Saturday, April 4, 2009

Bluffers Guide to The Virgin Birth.

A bluffers guide to the God debate; Part Two:

The Virgin Birth.

Given how ubiquitous the story Virgin birth, it is instructive to remember that the earliest Christian writers had never heard the story. The Virgin birth is only ever mentioned in two of the four gospels, and that the Apostle Paul, whose writings make up the earliest Christian text we have, had never heard the story, which we know because he describes Jesus as "born of the seed of David according to the flesh" (Romans 1:3) meaning that he thought Joseph was Jesus’ biological father.

However, when the author of Mathew was looking for Old Testament prophecy to which he could fit the life of Christ, he came across the a prophecy in Isaiah 7:14, which he read as predicting that the Messiah would be born of a Virgin, and would be called Emmanuel, which being interpreted is, God with us, and since he was Greek, and writing in and for a Greco-Roman context, in which everyone of any note, from Hercules, to Perseus to Mercury to Romulus to Dionysius was born of the virgin, simply decided to kill two birds with one stone, at once fulfilling a prophecy and making Jesus more impressive to his Hellenic country men -  by have Jesus born of a Virgin. We know this because the author wrote, after describing Jesus' divine conception that:


Now all this was done, that it might be fulfilled which was spoken of the Lord by the prophet, saying, Behold, a virgin shall be with child, and shall bring forth a son, and they shall call his name Emmanuel, which being interpreted is, God with us. (Mathew 1:22 -23)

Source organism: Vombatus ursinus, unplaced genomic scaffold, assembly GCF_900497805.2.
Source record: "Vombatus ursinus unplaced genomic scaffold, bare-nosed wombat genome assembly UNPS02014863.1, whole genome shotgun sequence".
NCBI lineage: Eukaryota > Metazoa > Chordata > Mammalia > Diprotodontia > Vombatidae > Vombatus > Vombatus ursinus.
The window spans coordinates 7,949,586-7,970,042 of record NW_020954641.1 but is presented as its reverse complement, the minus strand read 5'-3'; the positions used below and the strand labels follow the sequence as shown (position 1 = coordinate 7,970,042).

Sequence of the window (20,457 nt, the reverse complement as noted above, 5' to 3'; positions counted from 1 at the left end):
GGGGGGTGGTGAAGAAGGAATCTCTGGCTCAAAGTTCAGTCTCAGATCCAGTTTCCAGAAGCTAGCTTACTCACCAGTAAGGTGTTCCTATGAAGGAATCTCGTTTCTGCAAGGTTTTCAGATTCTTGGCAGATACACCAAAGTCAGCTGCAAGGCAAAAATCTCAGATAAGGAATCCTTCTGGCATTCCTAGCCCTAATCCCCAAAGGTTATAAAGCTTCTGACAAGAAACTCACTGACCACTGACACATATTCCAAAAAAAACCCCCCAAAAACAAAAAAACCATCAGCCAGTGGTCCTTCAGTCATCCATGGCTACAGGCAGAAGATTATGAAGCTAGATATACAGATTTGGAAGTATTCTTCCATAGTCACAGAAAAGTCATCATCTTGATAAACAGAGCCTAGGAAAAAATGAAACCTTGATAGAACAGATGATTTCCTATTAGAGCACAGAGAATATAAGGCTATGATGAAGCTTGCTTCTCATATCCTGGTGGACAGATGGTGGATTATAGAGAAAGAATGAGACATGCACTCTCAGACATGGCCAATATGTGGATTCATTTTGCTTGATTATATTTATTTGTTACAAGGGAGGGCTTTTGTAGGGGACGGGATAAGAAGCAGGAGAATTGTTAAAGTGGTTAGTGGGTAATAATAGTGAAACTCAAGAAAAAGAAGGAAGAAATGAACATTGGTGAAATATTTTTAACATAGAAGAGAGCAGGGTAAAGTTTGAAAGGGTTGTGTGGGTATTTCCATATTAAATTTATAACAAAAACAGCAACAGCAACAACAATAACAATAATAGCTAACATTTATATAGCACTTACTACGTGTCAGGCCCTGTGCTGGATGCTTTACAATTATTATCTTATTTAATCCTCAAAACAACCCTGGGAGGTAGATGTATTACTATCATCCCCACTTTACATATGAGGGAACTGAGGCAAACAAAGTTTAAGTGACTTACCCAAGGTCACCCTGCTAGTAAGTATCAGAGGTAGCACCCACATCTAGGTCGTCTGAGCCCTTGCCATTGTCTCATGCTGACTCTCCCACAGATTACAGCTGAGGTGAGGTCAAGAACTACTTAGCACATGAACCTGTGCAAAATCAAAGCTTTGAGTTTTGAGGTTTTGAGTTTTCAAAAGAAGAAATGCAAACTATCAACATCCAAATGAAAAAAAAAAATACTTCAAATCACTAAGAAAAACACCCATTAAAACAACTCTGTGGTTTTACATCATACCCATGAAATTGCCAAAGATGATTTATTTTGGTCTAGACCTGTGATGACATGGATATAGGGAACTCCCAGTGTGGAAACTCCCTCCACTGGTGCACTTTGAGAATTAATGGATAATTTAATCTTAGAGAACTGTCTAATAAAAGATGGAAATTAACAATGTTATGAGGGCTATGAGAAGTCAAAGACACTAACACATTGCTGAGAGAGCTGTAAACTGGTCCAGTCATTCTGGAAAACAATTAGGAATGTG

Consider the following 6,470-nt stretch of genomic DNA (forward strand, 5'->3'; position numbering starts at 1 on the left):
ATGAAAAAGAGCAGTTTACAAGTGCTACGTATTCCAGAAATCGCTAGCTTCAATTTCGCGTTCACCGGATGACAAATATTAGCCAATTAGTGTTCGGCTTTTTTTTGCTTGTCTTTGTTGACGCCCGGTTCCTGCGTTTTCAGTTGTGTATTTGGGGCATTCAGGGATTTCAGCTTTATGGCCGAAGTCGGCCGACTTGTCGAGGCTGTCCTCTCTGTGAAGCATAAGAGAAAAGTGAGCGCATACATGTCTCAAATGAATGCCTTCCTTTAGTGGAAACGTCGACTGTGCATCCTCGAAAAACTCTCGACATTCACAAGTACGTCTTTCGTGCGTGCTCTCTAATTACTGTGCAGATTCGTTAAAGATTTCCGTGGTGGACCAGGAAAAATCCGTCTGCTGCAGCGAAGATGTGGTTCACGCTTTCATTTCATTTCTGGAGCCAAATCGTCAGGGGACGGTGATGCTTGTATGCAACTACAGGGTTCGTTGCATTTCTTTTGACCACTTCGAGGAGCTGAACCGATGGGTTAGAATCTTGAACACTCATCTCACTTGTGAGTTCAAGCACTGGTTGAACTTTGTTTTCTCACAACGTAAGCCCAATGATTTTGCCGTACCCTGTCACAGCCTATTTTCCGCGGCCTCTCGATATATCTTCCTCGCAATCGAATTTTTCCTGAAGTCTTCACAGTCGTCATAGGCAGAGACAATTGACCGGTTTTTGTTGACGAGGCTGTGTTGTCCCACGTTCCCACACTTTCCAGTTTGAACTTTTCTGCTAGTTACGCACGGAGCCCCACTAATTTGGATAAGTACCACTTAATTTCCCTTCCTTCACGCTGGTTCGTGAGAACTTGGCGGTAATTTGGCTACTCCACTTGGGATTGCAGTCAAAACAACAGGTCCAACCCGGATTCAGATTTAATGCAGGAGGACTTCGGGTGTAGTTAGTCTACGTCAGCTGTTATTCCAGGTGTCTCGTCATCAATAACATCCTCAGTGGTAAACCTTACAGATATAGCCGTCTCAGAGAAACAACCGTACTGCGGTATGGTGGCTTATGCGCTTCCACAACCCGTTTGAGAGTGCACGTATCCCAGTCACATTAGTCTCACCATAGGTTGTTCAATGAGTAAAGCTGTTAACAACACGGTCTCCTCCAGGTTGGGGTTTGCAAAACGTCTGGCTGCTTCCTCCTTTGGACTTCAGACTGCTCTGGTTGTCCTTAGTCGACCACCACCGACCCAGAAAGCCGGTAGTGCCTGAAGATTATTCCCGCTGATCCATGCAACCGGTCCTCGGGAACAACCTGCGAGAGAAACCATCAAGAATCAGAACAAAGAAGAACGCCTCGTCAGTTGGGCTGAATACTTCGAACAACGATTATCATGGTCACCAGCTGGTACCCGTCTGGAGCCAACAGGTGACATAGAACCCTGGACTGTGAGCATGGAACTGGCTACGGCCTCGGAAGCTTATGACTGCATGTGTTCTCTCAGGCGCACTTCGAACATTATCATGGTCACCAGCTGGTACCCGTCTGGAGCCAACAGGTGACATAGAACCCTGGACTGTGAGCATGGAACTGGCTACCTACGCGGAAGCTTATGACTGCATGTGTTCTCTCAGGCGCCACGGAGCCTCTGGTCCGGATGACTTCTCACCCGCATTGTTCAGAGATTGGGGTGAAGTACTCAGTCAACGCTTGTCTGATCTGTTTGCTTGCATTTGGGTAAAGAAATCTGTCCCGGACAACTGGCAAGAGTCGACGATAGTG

All this would be bad, and cynical and crooked enough, but what makes it, not just a lie, but an incompetent and obvious lie is that he gets the prophecy wrong. The important word here is the word virgin, which in the Hebrew version of Isaiah is rendered as Alma, a word which, according to the catholic encyclopedia, and the Oxford Hebrew lexicon, and the Oxford Companion to the bible, simply signifies a "young woman", unmarried as well as married, and is thus distinct from bethulah, "a virgin" And thus carries no implication of virginity.


However, the Author of Matthew apparently couldn’t read Hebrew, and was going by a Greek translation, which rendered the Alma, as Parthenos or virgin, and from this we get the Virgin birth, the belief that Jesus was biologically the son of God, the idea that jesus was of the same substance as the father, and to a large degree the trinity.


And so we are faced with two possibilities, either, and this is my position, the whole story of the virgin birth, and all that followed is simply a cynical cock up, of the type that one might expect from a wholly man made work of fiction, or the Holy Spirit’s Hebrew isn’t quite as good as one might expect.  

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